Literary fiction  

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This page Literary fiction is part of the literature series. Illustration: A Young Girl Reading (c.1776) by Fragonard
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This page Literary fiction is part of the literature series.
Illustration: A Young Girl Reading (c.1776) by Fragonard

It can be argued that all novels, no matter how "literary", also fall within the bounds of one or more genres. Thus Jane Austen's Pride and Prejudice is a romance; Fyodor Dostoyevsky's Crime and Punishment is a psychological thriller; and James Joyce's A Portrait of the Artist as a Young Man is a coming-of-age story. These novels would usually be stocked in the general or possibly the classics section of a bookstore. Indeed, many works now regarded as literary classics were originally written as genre novels.

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Train wreck at Montparnasse (October 22, 1895) by Studio Lévy and Sons.
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Train wreck at Montparnasse (October 22, 1895) by Studio Lévy and Sons.

Literary fiction is a term principally used for certain fictional works that claim literary merit.

The term came into common usage around 1970, principally to distinguish 'serious' fiction (that is, work with claims to literary merit) from the many types of genre fiction and popular fiction. In broad terms, literary fiction focuses more on style, psychological depth, and character, whereas mainstream commercial fiction (the 'pageturner') focuses more on narrative and plot.

Despite the fact that all genres have works that are well written, those works are generally not considered literary fiction. To be considered literary, a work usually must be "critically acclaimed" and "serious".

Literary fiction (a.k.a. mainstream fiction) is usually contrasted with paraliterary fiction (e.g., popular, commercial, or genre fiction). This contrast between these two subsets of fiction is highly controversial amongst critics and scholars who study literature.

Literary fiction includes works written as short story, novella, novel and novel sequence. Of these, the novella is relatively uncommon in English literature, and more important in German literature or Russian literature. In the world of comic writing, graphic novels are sometimes considered literary fiction, as represented by a work such as The Extraordinary Adventures of Adèle Blanc-Sec.

The distinction has its subjective side, as it is impossible to draw an objective line between literary genres (for example, note that magic realism tends to be considered literary, while most fantasy writing is not). This is, however, no different than in any other medium. Genres tend to flow into one another and there are always exceptions. For literary fiction, the dividing line cannot be accurately drawn on the basis of content alone, and has to include style as a consideration.

Literary prizes usually concern themselves with literary fiction, and their shortlists can give a working definition.

Literary magazines, especially those affiliated with universities or ones considered for selection of anthologies by groups like the Pushcart Prize or O. Henry Awards, typically limit their fiction. A "no genre fiction" rule for submissions is common.

As a genre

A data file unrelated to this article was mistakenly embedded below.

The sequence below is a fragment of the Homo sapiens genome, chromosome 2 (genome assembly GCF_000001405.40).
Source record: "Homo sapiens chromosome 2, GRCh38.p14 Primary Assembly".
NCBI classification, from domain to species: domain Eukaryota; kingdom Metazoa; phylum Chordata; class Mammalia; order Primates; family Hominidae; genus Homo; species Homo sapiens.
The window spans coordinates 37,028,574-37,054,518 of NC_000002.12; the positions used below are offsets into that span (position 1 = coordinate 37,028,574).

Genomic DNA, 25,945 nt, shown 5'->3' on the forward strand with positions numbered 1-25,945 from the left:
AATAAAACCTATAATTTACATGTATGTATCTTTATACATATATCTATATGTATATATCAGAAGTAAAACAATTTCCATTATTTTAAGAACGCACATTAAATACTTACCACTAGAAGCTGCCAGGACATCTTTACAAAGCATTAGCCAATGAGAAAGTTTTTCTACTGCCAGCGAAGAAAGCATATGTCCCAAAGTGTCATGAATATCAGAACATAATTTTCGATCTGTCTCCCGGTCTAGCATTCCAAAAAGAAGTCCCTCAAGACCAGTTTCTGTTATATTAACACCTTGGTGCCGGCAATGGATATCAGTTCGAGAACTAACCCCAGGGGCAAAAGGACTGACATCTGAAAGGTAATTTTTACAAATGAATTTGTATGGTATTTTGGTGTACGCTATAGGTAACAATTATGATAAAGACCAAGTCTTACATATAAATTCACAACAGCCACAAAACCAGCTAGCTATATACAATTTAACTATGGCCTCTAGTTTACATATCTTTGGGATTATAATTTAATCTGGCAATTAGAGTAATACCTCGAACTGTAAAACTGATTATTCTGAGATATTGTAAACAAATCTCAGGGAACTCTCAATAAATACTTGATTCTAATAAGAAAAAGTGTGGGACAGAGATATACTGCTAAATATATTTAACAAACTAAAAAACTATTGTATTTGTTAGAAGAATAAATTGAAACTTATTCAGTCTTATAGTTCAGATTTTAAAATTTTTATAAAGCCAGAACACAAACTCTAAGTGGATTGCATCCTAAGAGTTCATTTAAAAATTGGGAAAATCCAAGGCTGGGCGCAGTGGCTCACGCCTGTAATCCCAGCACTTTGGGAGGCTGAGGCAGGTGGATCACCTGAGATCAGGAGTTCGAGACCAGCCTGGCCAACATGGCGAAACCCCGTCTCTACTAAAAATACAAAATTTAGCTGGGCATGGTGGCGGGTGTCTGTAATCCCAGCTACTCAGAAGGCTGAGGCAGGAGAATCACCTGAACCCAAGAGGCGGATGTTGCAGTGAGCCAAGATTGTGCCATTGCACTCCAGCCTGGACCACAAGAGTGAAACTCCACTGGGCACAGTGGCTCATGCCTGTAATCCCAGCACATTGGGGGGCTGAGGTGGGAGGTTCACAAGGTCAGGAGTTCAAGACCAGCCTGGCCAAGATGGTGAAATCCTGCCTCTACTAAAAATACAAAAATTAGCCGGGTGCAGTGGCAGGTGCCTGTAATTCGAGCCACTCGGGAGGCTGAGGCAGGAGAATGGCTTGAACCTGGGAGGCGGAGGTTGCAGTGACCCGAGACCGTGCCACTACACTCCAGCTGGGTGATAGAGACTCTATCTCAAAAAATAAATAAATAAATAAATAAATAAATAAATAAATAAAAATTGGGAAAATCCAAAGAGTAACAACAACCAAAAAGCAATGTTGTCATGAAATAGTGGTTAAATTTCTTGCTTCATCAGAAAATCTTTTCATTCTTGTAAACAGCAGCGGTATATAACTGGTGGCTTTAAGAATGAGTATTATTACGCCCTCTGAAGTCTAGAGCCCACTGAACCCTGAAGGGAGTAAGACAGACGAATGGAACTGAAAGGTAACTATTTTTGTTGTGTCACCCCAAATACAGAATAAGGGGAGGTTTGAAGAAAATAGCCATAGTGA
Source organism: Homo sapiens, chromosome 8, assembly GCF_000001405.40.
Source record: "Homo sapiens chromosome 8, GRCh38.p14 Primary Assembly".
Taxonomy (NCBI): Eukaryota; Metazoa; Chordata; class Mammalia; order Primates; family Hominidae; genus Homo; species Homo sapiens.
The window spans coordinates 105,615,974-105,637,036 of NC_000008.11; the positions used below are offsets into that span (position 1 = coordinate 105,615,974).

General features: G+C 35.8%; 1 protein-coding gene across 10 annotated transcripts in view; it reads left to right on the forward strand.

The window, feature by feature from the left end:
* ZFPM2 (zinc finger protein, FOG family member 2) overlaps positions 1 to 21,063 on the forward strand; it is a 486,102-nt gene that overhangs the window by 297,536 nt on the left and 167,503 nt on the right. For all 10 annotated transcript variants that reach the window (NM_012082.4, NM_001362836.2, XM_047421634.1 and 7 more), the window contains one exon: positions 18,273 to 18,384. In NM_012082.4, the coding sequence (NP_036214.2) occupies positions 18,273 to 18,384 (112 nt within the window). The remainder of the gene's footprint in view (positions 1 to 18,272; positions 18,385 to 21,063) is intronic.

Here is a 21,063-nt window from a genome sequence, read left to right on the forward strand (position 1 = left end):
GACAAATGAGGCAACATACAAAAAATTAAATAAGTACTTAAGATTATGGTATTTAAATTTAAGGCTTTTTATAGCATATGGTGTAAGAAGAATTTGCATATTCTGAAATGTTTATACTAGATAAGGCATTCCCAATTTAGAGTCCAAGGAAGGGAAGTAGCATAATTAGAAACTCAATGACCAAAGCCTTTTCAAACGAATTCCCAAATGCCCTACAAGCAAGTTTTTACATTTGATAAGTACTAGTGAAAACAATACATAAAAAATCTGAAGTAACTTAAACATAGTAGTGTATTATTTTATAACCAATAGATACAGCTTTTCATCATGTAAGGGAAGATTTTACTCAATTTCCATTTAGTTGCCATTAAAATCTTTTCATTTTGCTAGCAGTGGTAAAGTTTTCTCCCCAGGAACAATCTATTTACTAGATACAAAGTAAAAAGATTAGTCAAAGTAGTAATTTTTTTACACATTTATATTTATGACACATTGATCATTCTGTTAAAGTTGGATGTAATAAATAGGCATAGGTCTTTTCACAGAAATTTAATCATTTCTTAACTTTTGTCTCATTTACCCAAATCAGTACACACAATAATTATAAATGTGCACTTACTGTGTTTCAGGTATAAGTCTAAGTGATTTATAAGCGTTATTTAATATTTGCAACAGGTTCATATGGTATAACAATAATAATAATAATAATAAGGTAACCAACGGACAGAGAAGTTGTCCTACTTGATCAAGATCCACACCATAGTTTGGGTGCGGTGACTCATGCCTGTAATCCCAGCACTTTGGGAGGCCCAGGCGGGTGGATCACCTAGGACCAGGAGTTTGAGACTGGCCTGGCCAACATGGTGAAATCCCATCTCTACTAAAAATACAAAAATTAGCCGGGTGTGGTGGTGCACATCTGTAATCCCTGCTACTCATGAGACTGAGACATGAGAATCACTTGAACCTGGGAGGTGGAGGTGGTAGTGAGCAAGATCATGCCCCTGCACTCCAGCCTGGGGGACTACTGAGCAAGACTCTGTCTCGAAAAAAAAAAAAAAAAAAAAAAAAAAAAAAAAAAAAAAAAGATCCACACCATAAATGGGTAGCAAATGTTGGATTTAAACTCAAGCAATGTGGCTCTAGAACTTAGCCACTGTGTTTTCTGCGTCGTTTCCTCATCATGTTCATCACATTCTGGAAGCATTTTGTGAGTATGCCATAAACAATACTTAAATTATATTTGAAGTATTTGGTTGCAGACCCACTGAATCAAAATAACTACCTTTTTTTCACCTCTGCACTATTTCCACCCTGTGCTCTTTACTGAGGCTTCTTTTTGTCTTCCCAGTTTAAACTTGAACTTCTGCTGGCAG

It has become a commonplace that 'literary fiction' is in itself just another genre. This accords with the marketing practices now general in the book trade. It may also be taken to be the latest version of the death of the novel debate that has run from 1950, and reflects the importance of the novel as it replaced poetry as the central literary form in Western Europe and North America from the 1930s. However, "literary fiction" does not fit the general definition of a "genre" as it lacks the cohesion of genres like "westerns" or "romance" and lacks any kind of genre conventions. One would be hard pressed to come up with a list of genre conventions that would also apply historically, to include everything from the surrealist prose of Beckett to the punchy prose of Hemingway to the works of Victorian England.

Samuel R. Delany noted that the "literary genres might be characterized as the 'tyranny of the subject'" because of the focus on the "subject, the self, [and] psychology". On the other hand, Mort Castle suggests that literary fiction is composed of three genres: literature (i.e., classics), realism, and postmodernist fiction.

Other authors struggle with the expectations of the literary 'genre'. In an interview by Lev Grossman for Time magazine, John Updike lamented that "the category of 'literary fiction' has sprung up recently to torment people like me who just set out to write books, and if anybody wanted to read them, terrific, the more the merrier. But now, no, I'm a genre writer of a sort. I write literary fiction, which is like spy fiction or chick lit". Likewise, on The Charlie Rose Show, he shared that he felt this term, when applied to his work, greatly limited him and his expectations of what might come of his writing, and so does not really like it. He said that all his works are literary simply because "they are written in words".

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Unless indicated otherwise, the text in this article is either based on Wikipedia article "Literary fiction" or another language Wikipedia page thereof used under the terms of the GNU Free Documentation License; or on original research by Jahsonic and friends. See Art and Popular Culture's copyright notice.

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